Remember, your mission statement is just one tool in your arsenal, it’s not the end all be all. Let your other tools do their job and let your mission statement just tell you where you’re going.
If you remember one thing from this article, it’s this: make your mission statement unique.
Your mission statement is the destination for your organization, but more than that, it’s your organization’s unique destination. And it should consist of three parts.
Who is your niche audience? Who (or what if you’re helping animals) is your organization aiming to help? Who are your programs and services designed to serve?
Answer these questions as specifically as you can. What sets your “who” apart? Keep coming back to the word unique.
Do you serve a certain geographically located group of people? Or people who are in a certain situation?
After you define your specific “who” you need to answer…
What impact are you hoping to produce? What’s the end result you’re hoping to achieve? Describe what your organization is aiming for.
If your “who” is people experiencing homelessness, then your outcome or “what” could be getting said people into sustainable long-term housing.
Again, think unique and specific.
If your “who” and your “what” are both unique, your mission statement may be complete. But many times we simply don’t have a very unique “who.” And sometimes our outcomes aren’t very unique either.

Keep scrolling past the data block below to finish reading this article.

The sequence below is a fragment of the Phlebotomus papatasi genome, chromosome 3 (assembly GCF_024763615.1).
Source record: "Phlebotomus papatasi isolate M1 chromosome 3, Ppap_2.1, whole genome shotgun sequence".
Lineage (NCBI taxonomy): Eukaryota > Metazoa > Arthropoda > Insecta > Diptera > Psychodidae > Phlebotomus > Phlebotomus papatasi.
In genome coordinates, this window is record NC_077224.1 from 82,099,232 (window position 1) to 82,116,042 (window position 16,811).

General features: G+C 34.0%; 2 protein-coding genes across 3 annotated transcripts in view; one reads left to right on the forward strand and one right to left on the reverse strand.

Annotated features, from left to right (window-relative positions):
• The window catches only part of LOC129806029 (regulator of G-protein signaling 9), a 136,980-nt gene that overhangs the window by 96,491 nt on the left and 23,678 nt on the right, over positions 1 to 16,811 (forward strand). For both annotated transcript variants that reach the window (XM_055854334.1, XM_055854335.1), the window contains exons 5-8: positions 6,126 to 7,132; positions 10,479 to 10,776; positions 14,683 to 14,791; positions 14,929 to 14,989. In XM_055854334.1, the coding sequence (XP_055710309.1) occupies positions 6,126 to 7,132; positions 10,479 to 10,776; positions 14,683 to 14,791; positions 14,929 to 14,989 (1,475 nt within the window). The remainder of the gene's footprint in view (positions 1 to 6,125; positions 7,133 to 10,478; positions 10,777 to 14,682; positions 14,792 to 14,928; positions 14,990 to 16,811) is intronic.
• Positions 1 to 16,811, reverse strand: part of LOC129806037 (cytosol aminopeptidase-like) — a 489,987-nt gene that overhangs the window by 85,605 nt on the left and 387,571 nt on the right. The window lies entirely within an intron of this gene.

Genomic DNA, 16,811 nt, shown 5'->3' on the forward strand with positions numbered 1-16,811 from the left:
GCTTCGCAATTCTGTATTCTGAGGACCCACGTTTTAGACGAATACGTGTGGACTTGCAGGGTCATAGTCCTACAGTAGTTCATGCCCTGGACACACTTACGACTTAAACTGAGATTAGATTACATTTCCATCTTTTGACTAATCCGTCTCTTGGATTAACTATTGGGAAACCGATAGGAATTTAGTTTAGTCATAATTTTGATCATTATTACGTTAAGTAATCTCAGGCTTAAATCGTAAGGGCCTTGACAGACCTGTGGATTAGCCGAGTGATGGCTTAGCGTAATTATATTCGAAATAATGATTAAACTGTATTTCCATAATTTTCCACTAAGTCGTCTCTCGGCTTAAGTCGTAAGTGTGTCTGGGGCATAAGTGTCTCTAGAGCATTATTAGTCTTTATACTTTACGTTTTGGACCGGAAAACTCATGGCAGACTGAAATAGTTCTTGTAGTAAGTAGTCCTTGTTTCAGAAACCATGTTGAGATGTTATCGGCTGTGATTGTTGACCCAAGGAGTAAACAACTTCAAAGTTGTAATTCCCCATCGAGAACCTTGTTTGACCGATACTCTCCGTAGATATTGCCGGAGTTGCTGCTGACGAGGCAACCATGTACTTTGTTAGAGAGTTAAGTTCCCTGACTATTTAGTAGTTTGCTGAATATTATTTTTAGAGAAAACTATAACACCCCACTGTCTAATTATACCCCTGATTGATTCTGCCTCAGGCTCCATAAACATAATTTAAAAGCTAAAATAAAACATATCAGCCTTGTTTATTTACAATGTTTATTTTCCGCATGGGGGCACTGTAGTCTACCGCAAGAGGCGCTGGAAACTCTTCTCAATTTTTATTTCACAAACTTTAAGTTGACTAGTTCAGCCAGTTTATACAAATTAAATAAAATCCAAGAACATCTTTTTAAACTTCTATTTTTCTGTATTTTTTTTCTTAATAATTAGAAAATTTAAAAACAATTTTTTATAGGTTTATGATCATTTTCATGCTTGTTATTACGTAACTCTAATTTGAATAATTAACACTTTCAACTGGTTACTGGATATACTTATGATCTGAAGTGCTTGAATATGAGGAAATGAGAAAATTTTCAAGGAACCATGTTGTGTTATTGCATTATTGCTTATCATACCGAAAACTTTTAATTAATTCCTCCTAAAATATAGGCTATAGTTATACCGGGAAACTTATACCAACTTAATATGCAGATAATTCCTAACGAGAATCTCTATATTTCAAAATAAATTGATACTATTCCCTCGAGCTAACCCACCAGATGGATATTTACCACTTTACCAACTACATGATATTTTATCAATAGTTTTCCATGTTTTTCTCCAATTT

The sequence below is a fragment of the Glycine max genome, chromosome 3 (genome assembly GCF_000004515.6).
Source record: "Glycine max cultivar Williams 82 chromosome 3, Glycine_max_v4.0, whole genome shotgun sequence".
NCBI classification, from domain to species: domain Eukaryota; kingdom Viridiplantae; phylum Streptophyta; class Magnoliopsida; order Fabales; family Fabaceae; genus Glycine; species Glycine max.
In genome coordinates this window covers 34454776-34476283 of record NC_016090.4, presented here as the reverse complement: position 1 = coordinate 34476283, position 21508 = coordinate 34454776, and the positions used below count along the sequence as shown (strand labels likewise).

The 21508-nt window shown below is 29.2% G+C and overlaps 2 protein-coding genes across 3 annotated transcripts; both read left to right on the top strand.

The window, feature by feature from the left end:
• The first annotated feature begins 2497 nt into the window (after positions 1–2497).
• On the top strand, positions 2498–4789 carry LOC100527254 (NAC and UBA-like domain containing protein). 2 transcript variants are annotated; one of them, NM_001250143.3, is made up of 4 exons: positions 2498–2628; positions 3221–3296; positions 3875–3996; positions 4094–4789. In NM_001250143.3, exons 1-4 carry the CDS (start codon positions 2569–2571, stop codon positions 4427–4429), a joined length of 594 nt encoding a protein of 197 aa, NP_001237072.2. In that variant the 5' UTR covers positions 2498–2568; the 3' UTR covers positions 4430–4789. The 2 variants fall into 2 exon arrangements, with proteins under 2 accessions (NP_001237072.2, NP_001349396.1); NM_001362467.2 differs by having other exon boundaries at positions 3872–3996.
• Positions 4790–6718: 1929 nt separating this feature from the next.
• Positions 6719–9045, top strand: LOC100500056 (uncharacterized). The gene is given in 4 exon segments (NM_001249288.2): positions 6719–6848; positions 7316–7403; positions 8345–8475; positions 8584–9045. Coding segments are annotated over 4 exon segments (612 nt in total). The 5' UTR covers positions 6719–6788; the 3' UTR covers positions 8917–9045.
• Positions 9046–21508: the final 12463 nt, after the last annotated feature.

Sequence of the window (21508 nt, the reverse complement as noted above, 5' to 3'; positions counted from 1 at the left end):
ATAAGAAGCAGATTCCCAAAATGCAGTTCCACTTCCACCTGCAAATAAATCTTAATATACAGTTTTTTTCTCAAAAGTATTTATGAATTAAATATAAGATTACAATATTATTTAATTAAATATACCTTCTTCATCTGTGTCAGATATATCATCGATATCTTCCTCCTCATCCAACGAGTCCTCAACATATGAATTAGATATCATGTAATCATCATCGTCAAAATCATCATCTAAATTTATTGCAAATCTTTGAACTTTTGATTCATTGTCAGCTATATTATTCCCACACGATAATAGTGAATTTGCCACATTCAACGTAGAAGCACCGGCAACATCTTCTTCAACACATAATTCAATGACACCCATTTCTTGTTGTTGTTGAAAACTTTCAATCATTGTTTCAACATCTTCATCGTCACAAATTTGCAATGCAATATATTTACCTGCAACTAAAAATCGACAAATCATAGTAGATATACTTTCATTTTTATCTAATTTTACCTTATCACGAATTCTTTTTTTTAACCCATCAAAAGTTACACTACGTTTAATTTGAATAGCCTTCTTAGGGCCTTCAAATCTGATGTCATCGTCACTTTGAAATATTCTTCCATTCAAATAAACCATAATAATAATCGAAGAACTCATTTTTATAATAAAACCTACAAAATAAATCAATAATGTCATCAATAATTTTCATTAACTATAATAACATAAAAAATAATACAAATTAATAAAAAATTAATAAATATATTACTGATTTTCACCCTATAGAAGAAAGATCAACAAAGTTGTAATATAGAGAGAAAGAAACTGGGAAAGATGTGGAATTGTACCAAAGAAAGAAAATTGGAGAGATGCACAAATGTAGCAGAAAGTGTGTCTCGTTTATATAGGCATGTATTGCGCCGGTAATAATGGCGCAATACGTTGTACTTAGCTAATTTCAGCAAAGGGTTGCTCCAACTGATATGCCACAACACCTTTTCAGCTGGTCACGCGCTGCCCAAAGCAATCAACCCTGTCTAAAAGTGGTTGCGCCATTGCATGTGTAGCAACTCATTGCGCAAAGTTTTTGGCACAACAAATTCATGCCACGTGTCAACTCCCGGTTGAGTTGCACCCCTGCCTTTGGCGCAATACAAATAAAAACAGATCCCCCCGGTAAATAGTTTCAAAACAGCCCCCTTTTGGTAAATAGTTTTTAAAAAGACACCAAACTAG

If you still find yourself with a pretty general “who” and “what”, then it’s time to pull in element number three…
I don’t mean make a list of all your programs. Tell me the specific ways your organization is going to achieve your outcome...or any specific way you’re NOT going to achieve it.
Maybe your mission is to reduce crimes for Chicago residents...your “who" is Chicago residents, your outcome is crime reduction. That's still pretty general. So let's have a unique approach.
Your approach could be to accomplish this without involving the criminal justice system or specifically by providing a conflict resolution program. It's either something you're specifically going to do or specifically not do.
My point is this...when you get too general, you lose people. You need to be unique or your mission is not going to be powerful.